Finishing Plasterboard

Filed Under: Do it yourself, Home repair, Remodeling    by: ITC

Finishing an Imperial ceiling with a coat of plaster is carried out in a similar manner to finishing off a drywall partition. However, when working above your head (which often presents difficulties of its own) it is best to apply small amounts of plaster at a time to avoid tiring your arms.

Deal with the joints first, spreading a thin layer of plaster down the center of each one and pressing lengths of 2in wide nylon mesh or paper tape into the wet plaster with your trowel. Lightly trowel over the tape then apply another thin layer of plaster on top.

Divide into handy bays; fill in each bay with a thin layer of plaster, but not over the joints. Hold the trowel blade at 30° to the surface of the ceiling; the back edge about 1/Gin clear of the board to provide an even layer. Reduce the blade angle as the plaster spreads and pinch the back edge in as you complete the stroke to stop the plaster falling off. Work away from you to avoid flicking plaster into your face.

When you have filled in all the bays, go over the entire ceiling with another thin layer of plaster. Rule it off with a long metal straightedge to remove the high patches and show up the low spots, which should be filled with a thin coat of plaster.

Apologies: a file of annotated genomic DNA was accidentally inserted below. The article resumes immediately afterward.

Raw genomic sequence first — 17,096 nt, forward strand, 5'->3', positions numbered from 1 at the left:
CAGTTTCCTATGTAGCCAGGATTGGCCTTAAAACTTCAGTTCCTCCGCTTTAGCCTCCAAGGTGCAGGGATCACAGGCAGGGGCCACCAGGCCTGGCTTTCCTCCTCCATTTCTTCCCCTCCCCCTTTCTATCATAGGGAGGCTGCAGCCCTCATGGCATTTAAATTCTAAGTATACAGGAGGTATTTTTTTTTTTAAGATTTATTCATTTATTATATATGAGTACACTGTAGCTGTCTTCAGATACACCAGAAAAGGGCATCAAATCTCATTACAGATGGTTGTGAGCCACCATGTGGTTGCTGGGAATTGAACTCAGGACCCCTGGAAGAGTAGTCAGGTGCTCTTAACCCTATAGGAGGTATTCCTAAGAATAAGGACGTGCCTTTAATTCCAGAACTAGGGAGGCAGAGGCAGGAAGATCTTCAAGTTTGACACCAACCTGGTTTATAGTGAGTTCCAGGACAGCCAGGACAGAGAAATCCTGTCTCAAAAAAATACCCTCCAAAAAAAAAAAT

How you treat the angle between the ceiling and walls depends on whether you are replastering the walls at the same time or not. If not, simply run the corner of the trowel blade along the angle from the ceiling and wall sides to cut out the angle neatly. If you are replastering the wall as well, lay on the floating coat then tape the joint between the wall and ceiling before applying the finish coats. Finish the corner as normal.

Finally, polish the hardened plaster with a clean, wetted trowel blade.

If you intend papering or painting directly over the drywall, the joints must first be made to “disappear”. For this you will need drywall joint compound, paper jointing tape and joint finish (see below).

First spread a layer of compound down the seam and, with a taping knife, press the tape into it. Apply another layer of compound over the top, feathering the edges by going over them with a damp sponge.

When the compound has dried, apply a finishing layer, feathering its edges in the same way. Treat the nail head depressions with compound and finish in the same manner.

At the angles between wall and ceiling, fill large gaps with compound; then apply compound to both wall and ceiling and press a creased length of tape into it. Apply two more layers of compound to wall and ceiling, feathering the edges of each one.

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